Last week we looked at two components of GDP as simple money flows.  In an attempt to understand the severe economic under-performance during the 1930s Depression, John Maynard Keynes proposed a General Theory that studied the influences of monetary policy on the business cycle (History of macoeconomics).  In his study of money flows, Keynes had a fundamental but counterintuitive insight into an aspect of savings that is still debated by economists and policymakers.

Families curtail their spending, or current consumption, for a variety of reasons.  One group of reasons is planned future spending; today’s consumption is shifted into the future.  Saving for college, a new home, a new car, are just some examples of this kind of delayed spending.  The marketplace can not read minds.  All it knows is that a family has cut back their spending.  In “normal” times the number of families delaying spending balances out with those who have delayed spending in the past but are now spending their savings.  However, sometimes people spend far more than they save or save far more than they spend, producing an imbalance in the economy.

When too many people are saving, sales decline and inventories build till sellers and producers notice the lack of demand. To make up for the lack of sales income, businesses go to their bank and withdraw the extra money that families deposited in their savings accounts.  Note that there is no net savings under these circumstances.  Businesses withdraw their savings while families deposit their savings.  After a period of reduced sales, businesses begin laying off employees and ordering fewer goods to balance their inventories to the now reduced sales.  Now those laid off employees withdraw their savings to make up for the lost income and businesses replace their savings by selling inventory without ordering replacement goods.  As resources begin strained, families increasingly tap the several social insurance programs of state and federal governments which act as a communal savings bank,   Having reduced their employees, businesses contribute less to government coffers for social insurance programs.  Governments run deficits.  To fund its growing debt, the Federal government sells its very low risk debt to banks who can buy this AAA debt with few cash reserves, according to the rules set up by the Federal Reserve.  Money is being pumped into the economy.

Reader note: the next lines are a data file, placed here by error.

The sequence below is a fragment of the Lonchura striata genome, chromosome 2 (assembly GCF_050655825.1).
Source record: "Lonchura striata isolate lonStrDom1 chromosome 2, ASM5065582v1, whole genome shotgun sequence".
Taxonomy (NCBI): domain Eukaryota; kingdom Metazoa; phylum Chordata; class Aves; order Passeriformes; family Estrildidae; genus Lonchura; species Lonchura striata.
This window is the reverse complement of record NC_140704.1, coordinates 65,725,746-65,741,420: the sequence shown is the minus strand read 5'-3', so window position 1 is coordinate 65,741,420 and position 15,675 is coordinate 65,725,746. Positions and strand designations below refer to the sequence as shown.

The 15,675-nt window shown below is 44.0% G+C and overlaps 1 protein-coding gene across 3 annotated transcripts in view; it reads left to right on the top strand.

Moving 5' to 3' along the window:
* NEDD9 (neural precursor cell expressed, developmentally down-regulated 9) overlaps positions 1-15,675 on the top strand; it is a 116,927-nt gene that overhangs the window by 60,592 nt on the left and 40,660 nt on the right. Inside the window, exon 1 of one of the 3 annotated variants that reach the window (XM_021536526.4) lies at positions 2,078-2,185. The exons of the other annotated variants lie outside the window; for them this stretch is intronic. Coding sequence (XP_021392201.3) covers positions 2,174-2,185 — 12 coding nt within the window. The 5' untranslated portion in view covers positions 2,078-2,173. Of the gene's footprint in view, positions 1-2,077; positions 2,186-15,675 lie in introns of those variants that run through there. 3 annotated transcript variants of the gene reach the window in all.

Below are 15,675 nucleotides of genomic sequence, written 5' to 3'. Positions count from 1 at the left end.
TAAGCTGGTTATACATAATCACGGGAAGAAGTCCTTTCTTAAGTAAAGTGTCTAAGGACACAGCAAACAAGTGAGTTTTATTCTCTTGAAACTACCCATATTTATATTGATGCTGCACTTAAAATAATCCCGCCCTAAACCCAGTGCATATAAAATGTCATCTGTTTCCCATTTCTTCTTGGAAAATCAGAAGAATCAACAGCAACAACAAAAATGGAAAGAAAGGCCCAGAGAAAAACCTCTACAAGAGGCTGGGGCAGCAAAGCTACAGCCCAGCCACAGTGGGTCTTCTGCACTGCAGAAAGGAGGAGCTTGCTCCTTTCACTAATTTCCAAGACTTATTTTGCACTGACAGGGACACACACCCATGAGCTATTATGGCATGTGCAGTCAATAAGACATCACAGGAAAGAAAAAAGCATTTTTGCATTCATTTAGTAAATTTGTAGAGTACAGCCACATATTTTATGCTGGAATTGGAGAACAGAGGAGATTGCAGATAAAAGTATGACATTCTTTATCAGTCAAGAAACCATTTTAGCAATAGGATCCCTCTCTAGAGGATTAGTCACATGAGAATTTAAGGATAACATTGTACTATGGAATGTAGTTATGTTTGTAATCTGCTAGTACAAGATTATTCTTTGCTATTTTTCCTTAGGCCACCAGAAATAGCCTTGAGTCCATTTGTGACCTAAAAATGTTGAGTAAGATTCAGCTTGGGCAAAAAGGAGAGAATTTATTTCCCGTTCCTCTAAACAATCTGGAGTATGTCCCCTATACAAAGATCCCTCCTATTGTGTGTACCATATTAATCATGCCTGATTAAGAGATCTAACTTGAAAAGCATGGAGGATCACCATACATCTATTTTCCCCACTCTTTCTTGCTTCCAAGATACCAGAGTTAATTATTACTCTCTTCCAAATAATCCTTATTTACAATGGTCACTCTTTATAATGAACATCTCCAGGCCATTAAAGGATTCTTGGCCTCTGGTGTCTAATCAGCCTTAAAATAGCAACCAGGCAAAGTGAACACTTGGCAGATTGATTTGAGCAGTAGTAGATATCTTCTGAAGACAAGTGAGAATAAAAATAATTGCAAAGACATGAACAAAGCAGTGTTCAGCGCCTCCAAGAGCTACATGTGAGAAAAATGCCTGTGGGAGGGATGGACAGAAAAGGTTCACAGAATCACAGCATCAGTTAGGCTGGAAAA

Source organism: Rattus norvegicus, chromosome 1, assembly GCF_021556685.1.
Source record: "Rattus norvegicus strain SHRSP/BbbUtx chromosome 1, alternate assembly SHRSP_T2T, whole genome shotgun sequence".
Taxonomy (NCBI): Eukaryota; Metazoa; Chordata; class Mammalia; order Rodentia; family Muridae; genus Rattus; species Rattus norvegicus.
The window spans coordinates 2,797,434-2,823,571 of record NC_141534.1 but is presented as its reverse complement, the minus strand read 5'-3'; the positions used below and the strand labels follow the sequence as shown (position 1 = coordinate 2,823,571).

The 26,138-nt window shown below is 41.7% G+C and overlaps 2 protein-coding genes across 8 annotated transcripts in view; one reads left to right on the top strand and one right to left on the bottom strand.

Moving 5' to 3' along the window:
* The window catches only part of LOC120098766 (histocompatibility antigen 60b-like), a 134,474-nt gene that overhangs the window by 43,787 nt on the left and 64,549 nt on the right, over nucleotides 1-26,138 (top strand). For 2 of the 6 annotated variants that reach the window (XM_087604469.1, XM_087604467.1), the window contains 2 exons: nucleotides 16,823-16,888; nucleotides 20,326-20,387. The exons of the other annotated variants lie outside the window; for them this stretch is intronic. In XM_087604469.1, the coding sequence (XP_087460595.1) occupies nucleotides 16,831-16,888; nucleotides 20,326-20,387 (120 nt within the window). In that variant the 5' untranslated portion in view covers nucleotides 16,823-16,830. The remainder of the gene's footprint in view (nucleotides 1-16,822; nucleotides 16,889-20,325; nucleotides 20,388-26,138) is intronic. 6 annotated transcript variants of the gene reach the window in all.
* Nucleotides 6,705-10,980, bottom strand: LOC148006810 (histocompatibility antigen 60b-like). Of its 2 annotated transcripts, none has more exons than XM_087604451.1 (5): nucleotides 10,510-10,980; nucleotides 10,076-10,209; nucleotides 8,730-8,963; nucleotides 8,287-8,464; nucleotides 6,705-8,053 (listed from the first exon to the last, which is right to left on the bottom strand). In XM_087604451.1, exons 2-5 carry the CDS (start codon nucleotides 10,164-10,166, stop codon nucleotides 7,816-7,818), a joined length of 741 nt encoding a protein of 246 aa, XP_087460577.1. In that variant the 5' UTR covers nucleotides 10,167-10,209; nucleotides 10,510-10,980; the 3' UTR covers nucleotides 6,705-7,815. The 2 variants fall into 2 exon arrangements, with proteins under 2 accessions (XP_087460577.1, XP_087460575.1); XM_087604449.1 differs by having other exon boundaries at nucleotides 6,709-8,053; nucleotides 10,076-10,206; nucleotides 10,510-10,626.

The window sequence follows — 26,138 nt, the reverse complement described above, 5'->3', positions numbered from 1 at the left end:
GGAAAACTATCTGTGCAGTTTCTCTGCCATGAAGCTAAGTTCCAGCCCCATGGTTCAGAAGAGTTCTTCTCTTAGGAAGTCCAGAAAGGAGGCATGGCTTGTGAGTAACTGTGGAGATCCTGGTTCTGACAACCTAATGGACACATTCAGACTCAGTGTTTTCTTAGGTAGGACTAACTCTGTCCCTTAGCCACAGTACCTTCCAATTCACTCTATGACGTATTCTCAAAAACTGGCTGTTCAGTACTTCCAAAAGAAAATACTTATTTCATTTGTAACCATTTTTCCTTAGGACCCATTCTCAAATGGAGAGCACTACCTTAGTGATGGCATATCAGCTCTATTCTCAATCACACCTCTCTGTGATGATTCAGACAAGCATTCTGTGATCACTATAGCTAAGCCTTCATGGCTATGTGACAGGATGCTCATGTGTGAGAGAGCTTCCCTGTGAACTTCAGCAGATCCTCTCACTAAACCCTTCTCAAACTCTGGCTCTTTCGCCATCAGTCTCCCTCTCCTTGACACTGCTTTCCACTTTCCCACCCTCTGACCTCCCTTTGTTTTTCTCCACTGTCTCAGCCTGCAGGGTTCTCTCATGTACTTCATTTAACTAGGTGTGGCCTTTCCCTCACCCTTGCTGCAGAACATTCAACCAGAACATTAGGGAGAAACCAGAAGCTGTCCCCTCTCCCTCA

As the economy continues to weaken, loans and bonds come under pressure.  The value of less credit worthy debt instruments weakens.  On the other side of the ledger are those assets which are claims to future profits – primarily stocks.  Anticipating lower profit growth, the prices of stocks fall.  Liquidity and concern for asset preservation rise as these other assets fall.  Gold and fiat currencies may rise or fall in value depending on the perception of their liquidity.

Until Keynes first proposed the idea of persistent imbalances in an economy, it was thought that imbalances were temporary.  Government intervention was not needed.  A capitalist economy would naturally generate counterbalancing motivations that would auto-correct the economic disparities and eventually reach an equilibrium.  Economists now debate how much government intervention. Few argue anymore for no intervention.  What we take for granted now was at one time a radical idea.

While some economists and policymakers continue to focus on the sovereign debt amount of the U.S. and other developed economies, the money flow from the store of debt, and investor confidence in that flow, is probably more important than the debt itself.  As long as investors trust a country’s ability to service its debt, they will continue to loan the country money at a reasonable interest rate.  While the idea of money flow was not new in the 1930s, Keynes was the first to propose that the aggregate of these flows could have an effect on real economic activity.


Stock market

A very good week for the market, up 2% for the week and over 8% for October.  A surprising earnings report from Microsoft lifted the stock -finally – above its year 2000 price.  China announced a lower interest rate to spur economic activity.  ECB chair Mario Draghi announced more QE to fight deflation in the Eurozone. Moderating home prices and low mortgage rate have boosted existing home sales.

The large cap market, the SP500, is in a re-evaluation phase.  The 10 month average, about 220 days of trading activity, peaked in July at 2067 and if it can hold onto this month’s gains, that average may climb above 2050 at month’s end.

The 10 month relative strength of the SP500 has declined to near zero.  Long term bonds (VBLTX) are slightly below zero, meaning that investors are not committing money to either asset class.  The last time there was a similar situation was in October 2000, as the market faltered after the dot-com run-up.  In the months following, investors swung toward bonds, sending stocks down a third over the next two years.  This time is different, of course, but we will be watching to see if investors indicate a commitment to one asset class or the other in the coming months.